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    Fantasy Baseball Rankings 2015: Soppe’s Take

    RotoExperts Staff September 9, 2014 1:59PM EDT
    Last week, I touched on why Jose Abreu, Giancarlo Stanton, Adam Wainwright,and Johnny Cueto are further down my rankings than the norm. This week, I’ll take a look at a player from each position in the rankings who gives me that nice warm feeling inside.

    –          Mike Zunino (SEA, C): He swings a lot, hits plenty of fly balls, and has nice raw power that has been his profile since being drafted in 2012. The Mariners offense is on the upswing and this 23-year-old offers nice power for a cheap price. The majority of his home runs (56.5 percent) and extra base hits (68.4 percent) have come with the bases empty. Improvement in contact rates could make him next statistical version of this year’s Carlos Santana.

    –          Freddie Freeman (ATL, 1B): Believe he has all the tools to become the next great first baseman. He’s in the lineup everyday and never gives away an at bat. I’m still buying the upside of this Braves lineup, thus giving him 100-run 100-RBI potential sooner rather than later. His ISO numbers suggest that a total of 25-plus home runs is obtainable, especially given his rising line drive percentage. The lefty has hit RHP well since he stepped into the majors and his power against lefties is developing. Would not be surprised at all if his 2015 numbers reflected those produced by Miguel Cabrera this season, more than justifying my ranking.

    Kolten Wong is here to stay and should be drafted according to his upside in 2015. Photo: Johnmaxmena2

    Kolten Wong's impressive 2014 season is only the beginning of his Fantasy stardom. Photo: Johnmaxmena2

     

    –          Kolten Wong (STL, 2B): Other than Anthony Rendon, Wong is the favorite to land a job on most of my Fantasy squads in 2015. If nothing else, the power/speed combination is nice in the middle infield, but I’m holding out hope for much more than that. He profiled as a strong average hitter in the minor leagues, and his solid contact/line drive rates tell me that his current .257 batting average is his floor. A consistent spot in the lineup should help Wong’s overall comfort level and give him the opportunity to replicate Ian Kinsler’s 2014 season.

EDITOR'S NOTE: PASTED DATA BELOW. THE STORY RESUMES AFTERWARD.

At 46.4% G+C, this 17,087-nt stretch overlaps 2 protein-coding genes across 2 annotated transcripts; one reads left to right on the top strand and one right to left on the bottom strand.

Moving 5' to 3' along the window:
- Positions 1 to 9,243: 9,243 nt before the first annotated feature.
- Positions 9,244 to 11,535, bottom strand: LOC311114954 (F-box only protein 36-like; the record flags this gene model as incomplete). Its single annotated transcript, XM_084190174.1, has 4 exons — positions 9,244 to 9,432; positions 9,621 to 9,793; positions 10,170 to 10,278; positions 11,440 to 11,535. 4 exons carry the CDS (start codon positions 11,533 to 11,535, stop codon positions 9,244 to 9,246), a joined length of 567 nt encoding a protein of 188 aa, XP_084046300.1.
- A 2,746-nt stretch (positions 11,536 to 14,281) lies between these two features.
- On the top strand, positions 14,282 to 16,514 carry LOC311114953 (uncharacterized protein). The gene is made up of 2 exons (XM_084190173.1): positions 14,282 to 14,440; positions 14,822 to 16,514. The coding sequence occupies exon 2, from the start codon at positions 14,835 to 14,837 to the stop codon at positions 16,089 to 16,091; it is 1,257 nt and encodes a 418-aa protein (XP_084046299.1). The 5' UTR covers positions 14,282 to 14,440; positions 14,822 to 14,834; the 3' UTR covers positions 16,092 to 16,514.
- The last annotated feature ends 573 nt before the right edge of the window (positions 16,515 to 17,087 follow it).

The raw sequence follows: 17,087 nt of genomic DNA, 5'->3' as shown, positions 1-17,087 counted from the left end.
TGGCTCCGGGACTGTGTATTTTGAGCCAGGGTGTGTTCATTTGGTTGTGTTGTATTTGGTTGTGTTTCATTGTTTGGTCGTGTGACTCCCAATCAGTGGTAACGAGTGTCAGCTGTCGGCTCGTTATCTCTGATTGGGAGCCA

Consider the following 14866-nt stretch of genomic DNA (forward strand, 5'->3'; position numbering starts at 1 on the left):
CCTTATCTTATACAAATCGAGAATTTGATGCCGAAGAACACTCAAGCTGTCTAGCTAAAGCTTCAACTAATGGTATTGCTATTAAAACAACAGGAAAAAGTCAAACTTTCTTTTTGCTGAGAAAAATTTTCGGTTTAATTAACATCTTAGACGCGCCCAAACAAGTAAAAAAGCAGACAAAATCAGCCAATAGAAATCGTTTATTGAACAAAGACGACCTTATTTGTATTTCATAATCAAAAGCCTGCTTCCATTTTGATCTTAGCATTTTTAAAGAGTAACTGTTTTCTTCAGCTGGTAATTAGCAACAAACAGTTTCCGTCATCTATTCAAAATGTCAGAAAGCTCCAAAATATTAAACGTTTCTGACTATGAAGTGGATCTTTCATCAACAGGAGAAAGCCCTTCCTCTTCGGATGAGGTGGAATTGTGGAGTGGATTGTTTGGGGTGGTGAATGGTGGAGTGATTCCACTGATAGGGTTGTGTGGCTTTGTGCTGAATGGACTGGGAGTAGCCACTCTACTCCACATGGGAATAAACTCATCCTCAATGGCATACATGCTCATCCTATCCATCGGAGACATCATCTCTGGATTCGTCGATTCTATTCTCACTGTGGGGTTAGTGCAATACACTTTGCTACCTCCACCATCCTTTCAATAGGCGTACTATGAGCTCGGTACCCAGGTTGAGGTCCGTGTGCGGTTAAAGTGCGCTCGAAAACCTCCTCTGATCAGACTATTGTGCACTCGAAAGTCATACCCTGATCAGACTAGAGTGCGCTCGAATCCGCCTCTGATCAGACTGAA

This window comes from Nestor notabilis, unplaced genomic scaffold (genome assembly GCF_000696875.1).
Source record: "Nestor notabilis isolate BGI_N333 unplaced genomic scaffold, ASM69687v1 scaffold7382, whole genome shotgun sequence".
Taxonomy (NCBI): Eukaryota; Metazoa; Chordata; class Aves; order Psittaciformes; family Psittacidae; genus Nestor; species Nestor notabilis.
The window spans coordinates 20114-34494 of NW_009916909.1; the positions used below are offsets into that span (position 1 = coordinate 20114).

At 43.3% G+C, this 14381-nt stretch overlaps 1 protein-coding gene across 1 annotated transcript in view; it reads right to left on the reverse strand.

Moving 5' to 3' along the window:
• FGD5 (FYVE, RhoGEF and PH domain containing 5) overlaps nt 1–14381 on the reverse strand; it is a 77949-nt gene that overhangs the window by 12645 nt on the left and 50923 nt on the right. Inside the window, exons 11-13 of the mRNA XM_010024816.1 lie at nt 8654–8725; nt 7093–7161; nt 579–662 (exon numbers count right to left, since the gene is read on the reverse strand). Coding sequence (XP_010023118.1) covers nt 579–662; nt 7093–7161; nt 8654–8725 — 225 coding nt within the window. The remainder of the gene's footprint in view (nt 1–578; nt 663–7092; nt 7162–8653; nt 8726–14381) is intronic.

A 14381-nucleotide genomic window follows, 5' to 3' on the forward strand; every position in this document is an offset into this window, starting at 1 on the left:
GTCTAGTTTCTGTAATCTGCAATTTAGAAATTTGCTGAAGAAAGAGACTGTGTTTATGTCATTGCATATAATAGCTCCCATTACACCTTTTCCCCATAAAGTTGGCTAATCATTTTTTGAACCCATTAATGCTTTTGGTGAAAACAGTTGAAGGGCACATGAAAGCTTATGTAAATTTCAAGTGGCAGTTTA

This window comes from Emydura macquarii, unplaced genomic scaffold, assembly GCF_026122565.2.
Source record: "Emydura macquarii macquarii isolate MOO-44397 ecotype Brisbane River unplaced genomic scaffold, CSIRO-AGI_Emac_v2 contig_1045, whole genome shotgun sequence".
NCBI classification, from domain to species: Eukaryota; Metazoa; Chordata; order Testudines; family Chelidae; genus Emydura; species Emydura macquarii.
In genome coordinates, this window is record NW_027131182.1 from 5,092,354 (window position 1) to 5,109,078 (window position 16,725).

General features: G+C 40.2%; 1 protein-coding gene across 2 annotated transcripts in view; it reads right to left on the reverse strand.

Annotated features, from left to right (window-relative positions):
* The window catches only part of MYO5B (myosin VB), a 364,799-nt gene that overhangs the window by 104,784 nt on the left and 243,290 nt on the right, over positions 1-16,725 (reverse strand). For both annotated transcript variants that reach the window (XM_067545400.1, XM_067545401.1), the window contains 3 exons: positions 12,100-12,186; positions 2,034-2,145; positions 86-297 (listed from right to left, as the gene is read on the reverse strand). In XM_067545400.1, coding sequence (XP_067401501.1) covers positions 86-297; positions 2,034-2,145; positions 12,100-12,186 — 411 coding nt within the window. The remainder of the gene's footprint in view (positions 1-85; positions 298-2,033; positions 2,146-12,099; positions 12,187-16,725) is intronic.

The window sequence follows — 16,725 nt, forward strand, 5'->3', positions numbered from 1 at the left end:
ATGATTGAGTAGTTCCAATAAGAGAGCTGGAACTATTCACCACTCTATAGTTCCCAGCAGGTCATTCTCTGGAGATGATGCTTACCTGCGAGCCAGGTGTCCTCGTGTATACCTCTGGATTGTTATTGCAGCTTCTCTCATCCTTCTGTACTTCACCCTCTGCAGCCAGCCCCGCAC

–          J.J. Hardy (BAL, SS): Nagging injuries slowed Hardy from the get-go and he was never able to fulfill owners’ expectations in 2014, and I expect that disappointment to carry over to 2015 draft rooms. Yes, this past season wasn’t what you were expecting, but isn’t back-to-back-to-back seasons with plus positional power worth more than one rough season in which he couldn’t get healthy. He still plays in a favorable park as a member of a loaded lineup, not to mention that there were some positive trends to be taken from this season. His timing was off, but he did show better plate discipline for the third consecutive season and his line drive percentage continued to rise. He struggled against lefties and didn’t hit for much power at all, both of which had never happened during his stay in Baltimore, and I wouldn’t bet on happening again in 2015. It wouldn’t surprise me at all if he was essentially 2014 Jhonny Peralta next season.

    –          Nolan Arenado (COL, 3B): We hype up every hitting prospect that comes through the Rockies organization, but somehow the public missed the boat on this defensive wizard. He’s a strong contact hitter who experienced a nice bump in ISO in his second full season, making him a well-rounded option at a position that is becoming exceedingly difficult to fill. Arenado made adjustments from his rookie season that resulted in more fly balls in 2014, a major plus for Fantasy owners. There is no denying the talent within this Rockies offense and I think there is a chance their third baseman leads the way from a yearlong Fantasy perspective when all is said and done next year. A 2015 season that follows the same trajectory as Josh Donaldson’s 2013 would not surprise me one bit, with the potential for even more if his teammates can stay on the field.